As a food pr firm, we love, well, food. And living in LA, sushi is one great food, so I thought I’d share some of my favorite dishes that can be had here.
I am still bemoaning the loss the original Nozawa over the hill on Ventura boulevard in the Valley. A solo operator with his wife manning the cash register, this Sushi leviathan was omakase only – meaning leave the choice of what to eat to Mr. Nozawa, if you know what’s good for you. A glance at the Today’s Specials sign behind him never changed. It reads, TRUST ME. The sparkling quality of his sushi, served up in his tiny strip mall location on plastic high school cafeteria plates will be sorely missed. As will the experience of tasting the best hand toasted melt in your mouth nori (seaweed wrap) you’re likely to have. Ever.
There was no malingering over your meal here either. Dishes would come out rapid-fire until you say surrender. Eat too slowly, and you’d be shooed off by the Mrs. to make room for those waiting in line outside.
Yes, the undeservedly popular SUGARFISH chain is “founded” by Nozawa and serves his signature warm rice sushi but is a far, far cry from the original.
But rest assured, there is still a truly memorable sushi meal still to be had in LA.The only thing is you’ll have to travel to several places to have it. Here is a list of my favorite sushi dishes and where to get them.
Warm Crab Hand Roll: Iroha. Our journey starts in Studio City, just a few blocks from the original Nozawa. The thing this place does better than anyone else is their warm crab hand roll. Large toaster-oven- warmed slabs of real crab (not krab) are spiked with Iroha’s special mayo, wrapped snugly in a white soy wrapper and dusted with salmon roe. Wow, is this good.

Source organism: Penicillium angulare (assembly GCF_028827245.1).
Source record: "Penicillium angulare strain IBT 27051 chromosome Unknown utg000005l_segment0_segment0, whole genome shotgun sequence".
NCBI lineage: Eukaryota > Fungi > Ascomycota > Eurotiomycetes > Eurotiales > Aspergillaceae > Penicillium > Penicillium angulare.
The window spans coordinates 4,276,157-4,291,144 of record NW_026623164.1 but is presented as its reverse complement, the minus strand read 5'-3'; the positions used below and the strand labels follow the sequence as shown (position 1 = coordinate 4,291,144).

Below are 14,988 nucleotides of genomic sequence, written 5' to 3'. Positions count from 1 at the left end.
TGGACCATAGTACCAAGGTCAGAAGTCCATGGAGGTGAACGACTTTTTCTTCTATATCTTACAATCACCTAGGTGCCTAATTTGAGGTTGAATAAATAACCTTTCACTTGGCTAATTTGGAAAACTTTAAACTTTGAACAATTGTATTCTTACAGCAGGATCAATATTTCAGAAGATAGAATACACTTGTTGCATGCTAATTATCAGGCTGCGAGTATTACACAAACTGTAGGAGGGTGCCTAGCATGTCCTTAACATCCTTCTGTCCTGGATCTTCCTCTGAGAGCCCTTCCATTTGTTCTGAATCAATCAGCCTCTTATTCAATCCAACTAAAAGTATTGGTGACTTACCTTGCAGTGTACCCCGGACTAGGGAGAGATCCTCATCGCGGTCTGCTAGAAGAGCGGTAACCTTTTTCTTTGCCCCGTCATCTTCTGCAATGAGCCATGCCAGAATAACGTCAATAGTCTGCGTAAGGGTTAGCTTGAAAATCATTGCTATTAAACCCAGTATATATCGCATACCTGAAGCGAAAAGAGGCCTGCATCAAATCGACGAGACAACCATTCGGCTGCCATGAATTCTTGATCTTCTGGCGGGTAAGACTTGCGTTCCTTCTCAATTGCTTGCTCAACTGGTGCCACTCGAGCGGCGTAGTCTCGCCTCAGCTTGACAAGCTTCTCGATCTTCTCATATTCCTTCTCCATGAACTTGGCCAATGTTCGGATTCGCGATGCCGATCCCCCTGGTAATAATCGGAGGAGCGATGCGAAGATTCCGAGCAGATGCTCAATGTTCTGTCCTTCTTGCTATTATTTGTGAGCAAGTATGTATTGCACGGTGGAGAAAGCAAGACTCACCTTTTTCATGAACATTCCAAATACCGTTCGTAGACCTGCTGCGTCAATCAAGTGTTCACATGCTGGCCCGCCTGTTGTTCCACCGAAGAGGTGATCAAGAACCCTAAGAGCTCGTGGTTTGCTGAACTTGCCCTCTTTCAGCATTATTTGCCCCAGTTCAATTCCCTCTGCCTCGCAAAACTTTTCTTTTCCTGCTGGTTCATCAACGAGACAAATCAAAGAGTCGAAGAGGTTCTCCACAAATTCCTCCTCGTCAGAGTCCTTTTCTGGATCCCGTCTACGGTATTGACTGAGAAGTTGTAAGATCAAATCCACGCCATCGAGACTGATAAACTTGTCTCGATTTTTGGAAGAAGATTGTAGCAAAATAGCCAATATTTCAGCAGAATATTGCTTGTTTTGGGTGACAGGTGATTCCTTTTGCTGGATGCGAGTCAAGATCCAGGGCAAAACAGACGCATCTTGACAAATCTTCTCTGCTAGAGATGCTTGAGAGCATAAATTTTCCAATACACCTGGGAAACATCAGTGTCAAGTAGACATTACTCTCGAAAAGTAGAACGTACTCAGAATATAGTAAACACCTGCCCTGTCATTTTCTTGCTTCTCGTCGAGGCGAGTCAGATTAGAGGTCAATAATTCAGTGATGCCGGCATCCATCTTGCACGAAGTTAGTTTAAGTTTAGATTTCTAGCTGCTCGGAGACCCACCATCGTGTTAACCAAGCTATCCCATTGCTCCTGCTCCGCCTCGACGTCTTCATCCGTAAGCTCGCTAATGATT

Stop! Now get back in the car, head west on Ventura Boulevard, turn left on Van Nuys and head up and over Beverly Glen to Westwood for…
Spicy Tuna with Crispy Sticky Rice: Sushi Maru. Almost every Sushi restaurant has a version of this dish – most are terrible. Not so here, thanks to Maru-san. His perfect rectilinear blocks of flash fried sticky rice are tender on the inside, delicately crispy with just the right amount of give on the outside. Topped with a generous amount of fantastic quality spicy tuna and crowned with a not too thick, not to thin slice of jalapeno, these squares of goodness will keep you from ordering just about anything else when you come here.
OK, now head northwest to the corner of San Vicente and 26th street in Brentwood for….
Cajun Sashimi: Nagao. Chef Nagao is always at the helm of his eponymously named neighborhood sushi joint. Giant slices of tuna and yellowtail with edges dusted in Cajun spices are seared slightly, fanned out and presented swimming in Nagao’s homemade ponzu sauce. You drag them through piles of radish/garlic sauce and finely shredded Sho-su, the Japanese herb that tastes like a combo of mint and basil (pronounced “She So”).